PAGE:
I have in the past ranted that priests, when hearing confessions, do well to give simple penances which people can do immediately and then know they are completed.
I have been to confession to priests who assign something too complicated, leaving me in doubt as to how to perform it. I therefore ask for something else to do. You can do that, by the way.
Even though it sounds simple, a penance such as “Do something nice for someone” is so vague that people can be left in doubt about whether they actually did it or not, or did enough. On the other hand, “one Our Father” or even ”one thousand Our Fathers” is clear. You know when you are done. I am not suggesting that one thousand Our Father’s should be suggested by any priest. My point is that that would be a clear penance. If you can count, you know when you are finished.
Penances should be understandable and doable with certainty soon after the confession.
Now I want to bring in my friend Fr. Ray Blake, the great parish priest of St. Mary Magdalen in the troubled city of Brighton, in England. He has some interesting observations about penances in confession. Be sure to visit his blog.
Thus, Fr. Blake:
I have a small range of penances I give to penitents and it is getting smaller. I found a lady looking through books at the back of church trying to find the “Hail Holy Queen” when a visiting priest was in “the box”. Another woman told me she doesn’t go to confession because she is “embarrassed”, not just by her sins but also her inability to remember the correct prayers.
In parishes that don’t have the Hail Mary during the Intercessions it isn’t just children who can’t remember the “Hail Mary”, adults forget it too [....]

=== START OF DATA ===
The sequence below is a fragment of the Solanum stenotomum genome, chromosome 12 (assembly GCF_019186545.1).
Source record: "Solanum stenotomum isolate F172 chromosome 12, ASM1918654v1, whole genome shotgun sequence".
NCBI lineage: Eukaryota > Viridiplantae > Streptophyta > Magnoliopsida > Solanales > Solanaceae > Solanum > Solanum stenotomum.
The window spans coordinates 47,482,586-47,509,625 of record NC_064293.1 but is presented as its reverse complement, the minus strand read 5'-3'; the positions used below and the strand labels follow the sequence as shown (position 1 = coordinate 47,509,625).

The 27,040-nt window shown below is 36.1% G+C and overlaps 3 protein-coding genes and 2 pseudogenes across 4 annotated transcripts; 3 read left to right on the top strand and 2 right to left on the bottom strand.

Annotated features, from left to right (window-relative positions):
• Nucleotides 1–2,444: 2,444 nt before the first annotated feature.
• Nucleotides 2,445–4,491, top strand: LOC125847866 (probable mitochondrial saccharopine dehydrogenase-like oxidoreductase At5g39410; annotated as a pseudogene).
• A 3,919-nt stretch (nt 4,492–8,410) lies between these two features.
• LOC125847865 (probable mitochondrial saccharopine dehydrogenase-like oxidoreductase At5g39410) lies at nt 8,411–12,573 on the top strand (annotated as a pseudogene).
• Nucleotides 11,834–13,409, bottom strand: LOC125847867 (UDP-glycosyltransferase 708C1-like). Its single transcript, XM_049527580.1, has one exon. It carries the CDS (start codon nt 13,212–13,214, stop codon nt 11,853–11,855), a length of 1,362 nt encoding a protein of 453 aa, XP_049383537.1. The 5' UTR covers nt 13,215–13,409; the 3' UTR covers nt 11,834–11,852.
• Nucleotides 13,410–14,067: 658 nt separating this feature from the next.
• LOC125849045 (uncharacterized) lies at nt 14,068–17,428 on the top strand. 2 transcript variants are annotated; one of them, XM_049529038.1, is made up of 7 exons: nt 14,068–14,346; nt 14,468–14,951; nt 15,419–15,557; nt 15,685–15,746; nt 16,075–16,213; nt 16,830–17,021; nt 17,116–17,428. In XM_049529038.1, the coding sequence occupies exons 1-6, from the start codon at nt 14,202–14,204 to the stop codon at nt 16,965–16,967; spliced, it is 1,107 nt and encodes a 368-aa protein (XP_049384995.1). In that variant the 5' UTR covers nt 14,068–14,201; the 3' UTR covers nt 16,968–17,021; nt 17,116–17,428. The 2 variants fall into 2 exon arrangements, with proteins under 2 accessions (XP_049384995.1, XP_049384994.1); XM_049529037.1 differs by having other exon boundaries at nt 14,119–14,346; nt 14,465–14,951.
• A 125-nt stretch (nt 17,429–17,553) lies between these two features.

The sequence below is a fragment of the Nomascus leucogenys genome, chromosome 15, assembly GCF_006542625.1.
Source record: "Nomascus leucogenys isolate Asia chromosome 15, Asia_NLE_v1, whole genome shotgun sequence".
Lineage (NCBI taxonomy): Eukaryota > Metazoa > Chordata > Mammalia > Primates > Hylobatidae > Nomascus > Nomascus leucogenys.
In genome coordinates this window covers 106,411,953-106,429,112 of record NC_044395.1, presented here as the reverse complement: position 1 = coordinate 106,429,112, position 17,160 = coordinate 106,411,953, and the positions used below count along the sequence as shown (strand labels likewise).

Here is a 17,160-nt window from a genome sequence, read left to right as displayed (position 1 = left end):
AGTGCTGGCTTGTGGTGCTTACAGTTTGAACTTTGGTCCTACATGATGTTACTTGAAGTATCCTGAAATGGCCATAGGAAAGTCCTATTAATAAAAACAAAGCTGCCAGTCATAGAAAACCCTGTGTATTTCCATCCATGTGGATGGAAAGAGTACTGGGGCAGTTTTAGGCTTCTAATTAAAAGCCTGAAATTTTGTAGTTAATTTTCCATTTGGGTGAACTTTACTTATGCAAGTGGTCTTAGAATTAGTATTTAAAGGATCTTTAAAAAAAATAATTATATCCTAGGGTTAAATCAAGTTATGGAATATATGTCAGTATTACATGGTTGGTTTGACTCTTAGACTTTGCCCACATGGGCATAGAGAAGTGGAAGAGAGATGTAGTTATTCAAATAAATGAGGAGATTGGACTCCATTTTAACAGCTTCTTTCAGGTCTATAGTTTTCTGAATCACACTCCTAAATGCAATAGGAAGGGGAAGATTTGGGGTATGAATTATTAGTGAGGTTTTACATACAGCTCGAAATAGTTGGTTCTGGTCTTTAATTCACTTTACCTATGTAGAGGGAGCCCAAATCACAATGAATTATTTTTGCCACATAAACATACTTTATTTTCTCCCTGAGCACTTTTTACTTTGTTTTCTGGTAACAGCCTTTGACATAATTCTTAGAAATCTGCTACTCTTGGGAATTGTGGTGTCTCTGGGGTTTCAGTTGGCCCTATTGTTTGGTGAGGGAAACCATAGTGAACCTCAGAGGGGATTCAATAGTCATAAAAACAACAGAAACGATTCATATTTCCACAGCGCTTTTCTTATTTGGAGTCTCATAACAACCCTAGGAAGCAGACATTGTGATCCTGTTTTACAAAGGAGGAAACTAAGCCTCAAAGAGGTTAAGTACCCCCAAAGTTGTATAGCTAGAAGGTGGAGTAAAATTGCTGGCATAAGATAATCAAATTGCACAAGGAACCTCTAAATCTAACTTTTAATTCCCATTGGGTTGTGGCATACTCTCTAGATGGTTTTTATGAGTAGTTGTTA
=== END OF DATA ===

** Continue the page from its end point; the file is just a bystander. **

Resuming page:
The repertoire of recited prayers of your average English Catholics is diminishing. Except for those under the the spell of Medge, younger people tend not to learn either the Rosary or its prayers. In our schools prayer seems to be “Charismatic” spontaneity rather than the ancient prayers of the Church. It is about Catholic identity as much as abstaining fro meat on Friday.
Part of catechesis should be teaching prayer, when the disciple ask the Lord to teach them to pray he gives them a text to learn.
Fr. Blake touches on important points, including the dimension of memorization of prayers as part of our Catholic identity.
In other posts when talking about confession in general, and preparation of children for confession, and even adults going to confession after not going for long time, I have stressed the importance of knowing and using a regular format for making a good confession. If you have a format memorized and if you know the standard bits and pieces, including the Act of Contrition, the fear factor can be greatly reduced.
Making a confession can be a frightful moment for some people. They know in their bones that they are doing something important and solemn. They want to do the right thing even as they are exposing their inmost souls. They fear doing the wrong thing. Knowing what to do can put them more at ease.
We do not do anyone, children or adults, any favors by avoiding or downplaying the memorization of prayers or other helpful formulas which express the truths of our Catholic Faith.